- Richard R. Melick Jr., “The Glory of God in the Synoptic Gospels, Acts, and the General Epistles”: Rick’s careful essay treats a variety of key texts, underscores the glory of God surrounding Jesus’ birth, transfiguration, and second coming, and points to the glory of God and its significance for understanding Jesus’ identity, the church’s suffering, and worship.
- Andreas J. Köstenberger, “The Glory of God in John’s Gospel and Revelation”: Like the other exegetical chapters, Andreas capably examines all of the central passages related to glory in his material; along the way, he unpacks some wonderful truths about glory: Jesus’ glory as the one and only Son, glory and Jesus’ signs, glory and the Trinity, the cross, the throne room, angels, and New Jerusalem.
- Richard B. Gaffin Jr., “The Glory of God in Paul’s Epistles”: Dick focuses on how the glory of God functions in Paul’s theology and insightfully points to the gospel-glory of Christ, Christ as the image-glory of God, and our conformity to the image-glory of Christ.
- Christopher W. Morgan, “Toward a Theology of the Glory of God”: My chapter tries to tie together and build on these previous and insightful exegetical chapters; it addresses the various meanings of glory in the Bible, points to an overall theology of God’s glory, uncovers some surprising tensions related to it, and then depicts how God’s glory is central to the biblical story and our salvation.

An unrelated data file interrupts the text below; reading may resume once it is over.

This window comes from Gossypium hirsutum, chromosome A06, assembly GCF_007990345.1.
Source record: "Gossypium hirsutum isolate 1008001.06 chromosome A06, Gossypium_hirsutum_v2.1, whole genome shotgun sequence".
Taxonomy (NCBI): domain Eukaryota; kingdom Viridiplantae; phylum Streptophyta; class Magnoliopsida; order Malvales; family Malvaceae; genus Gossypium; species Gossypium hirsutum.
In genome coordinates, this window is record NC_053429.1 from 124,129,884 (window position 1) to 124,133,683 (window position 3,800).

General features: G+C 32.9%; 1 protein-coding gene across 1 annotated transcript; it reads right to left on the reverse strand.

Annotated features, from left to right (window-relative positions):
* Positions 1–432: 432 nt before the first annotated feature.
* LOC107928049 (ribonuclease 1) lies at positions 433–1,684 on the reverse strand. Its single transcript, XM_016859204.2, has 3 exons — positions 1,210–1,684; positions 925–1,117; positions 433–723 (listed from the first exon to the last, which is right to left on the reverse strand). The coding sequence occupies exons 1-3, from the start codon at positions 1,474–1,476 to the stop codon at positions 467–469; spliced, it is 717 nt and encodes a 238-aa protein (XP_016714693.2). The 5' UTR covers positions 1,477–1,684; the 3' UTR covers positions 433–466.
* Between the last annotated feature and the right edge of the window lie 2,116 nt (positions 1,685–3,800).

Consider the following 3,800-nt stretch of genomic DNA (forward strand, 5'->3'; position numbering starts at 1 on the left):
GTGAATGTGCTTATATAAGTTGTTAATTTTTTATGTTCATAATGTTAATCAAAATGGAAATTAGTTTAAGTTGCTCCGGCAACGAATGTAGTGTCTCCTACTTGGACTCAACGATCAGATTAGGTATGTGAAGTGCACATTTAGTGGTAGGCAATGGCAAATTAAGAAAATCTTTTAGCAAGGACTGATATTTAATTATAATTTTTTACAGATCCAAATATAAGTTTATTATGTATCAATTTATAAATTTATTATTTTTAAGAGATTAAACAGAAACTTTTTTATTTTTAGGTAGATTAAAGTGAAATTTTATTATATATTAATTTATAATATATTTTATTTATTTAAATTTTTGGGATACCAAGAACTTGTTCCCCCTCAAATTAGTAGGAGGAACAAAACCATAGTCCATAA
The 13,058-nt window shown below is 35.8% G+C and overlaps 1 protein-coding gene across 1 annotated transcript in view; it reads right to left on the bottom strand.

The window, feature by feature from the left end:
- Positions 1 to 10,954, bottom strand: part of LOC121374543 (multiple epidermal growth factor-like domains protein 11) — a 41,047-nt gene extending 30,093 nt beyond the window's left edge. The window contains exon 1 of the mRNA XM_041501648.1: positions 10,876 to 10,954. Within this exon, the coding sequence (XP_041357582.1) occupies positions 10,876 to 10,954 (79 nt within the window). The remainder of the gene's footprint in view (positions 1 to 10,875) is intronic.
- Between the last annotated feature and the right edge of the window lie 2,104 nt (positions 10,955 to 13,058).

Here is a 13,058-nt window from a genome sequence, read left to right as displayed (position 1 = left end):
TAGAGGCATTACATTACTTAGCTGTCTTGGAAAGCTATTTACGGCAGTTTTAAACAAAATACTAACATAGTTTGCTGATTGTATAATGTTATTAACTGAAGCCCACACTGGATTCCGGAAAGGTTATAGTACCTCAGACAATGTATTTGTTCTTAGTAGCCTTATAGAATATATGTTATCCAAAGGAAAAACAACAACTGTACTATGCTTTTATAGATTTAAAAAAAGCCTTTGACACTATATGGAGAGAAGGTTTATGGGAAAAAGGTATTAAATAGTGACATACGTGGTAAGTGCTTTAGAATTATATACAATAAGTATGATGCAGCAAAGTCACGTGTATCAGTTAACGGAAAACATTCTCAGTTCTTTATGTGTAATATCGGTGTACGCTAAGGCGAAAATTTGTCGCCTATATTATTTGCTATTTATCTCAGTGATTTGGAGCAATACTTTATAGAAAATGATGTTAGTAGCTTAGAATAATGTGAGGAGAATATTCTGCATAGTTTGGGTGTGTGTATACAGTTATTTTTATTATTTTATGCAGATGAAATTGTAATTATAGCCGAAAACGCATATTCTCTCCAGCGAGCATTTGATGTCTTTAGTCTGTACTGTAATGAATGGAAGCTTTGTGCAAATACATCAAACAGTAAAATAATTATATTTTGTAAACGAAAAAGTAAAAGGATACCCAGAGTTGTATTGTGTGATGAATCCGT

- Bryan Chapell, “A Pastoral Theology of the Glory of God”: Bryan drives home these truths by encouraging pastors to view their ministry in light of the glory of Christ’s three-fold offices: prophet, priest, and king.
- J. Nelson Jennings, “A Missional Theology of the Glory of God”: Nelson freshly instructs us on how God’s global purposes can help us think better about God’s glory, and then he passionately urges us to participate in God’s mission.
3. Your chapter, “Toward a Theology of the Glory of God,” helpfully synthesizes and builds on the five that precede it. What are the various senses in which the Bible speaks of the glory of God?
At a basic level, it is helpful to notice that the glory of God is sometimes used in the Bible as an adjective, sometimes a noun, and sometimes a verb. God is glorious (adjective), reveals his glory (noun), and is to be glorified (verb).
More particularly, the Bible speaks of the glory of God in several distinct senses:
- Glory may designate God himself (2 Pet. 1:17).
- Glory sometimes refers to an internal characteristic, attribute, or a summary of attributes of God. Scripture regularly depicts God as intrinsically glorious in the sense of fullness, sufficiency, majesty, beauty, and splendor.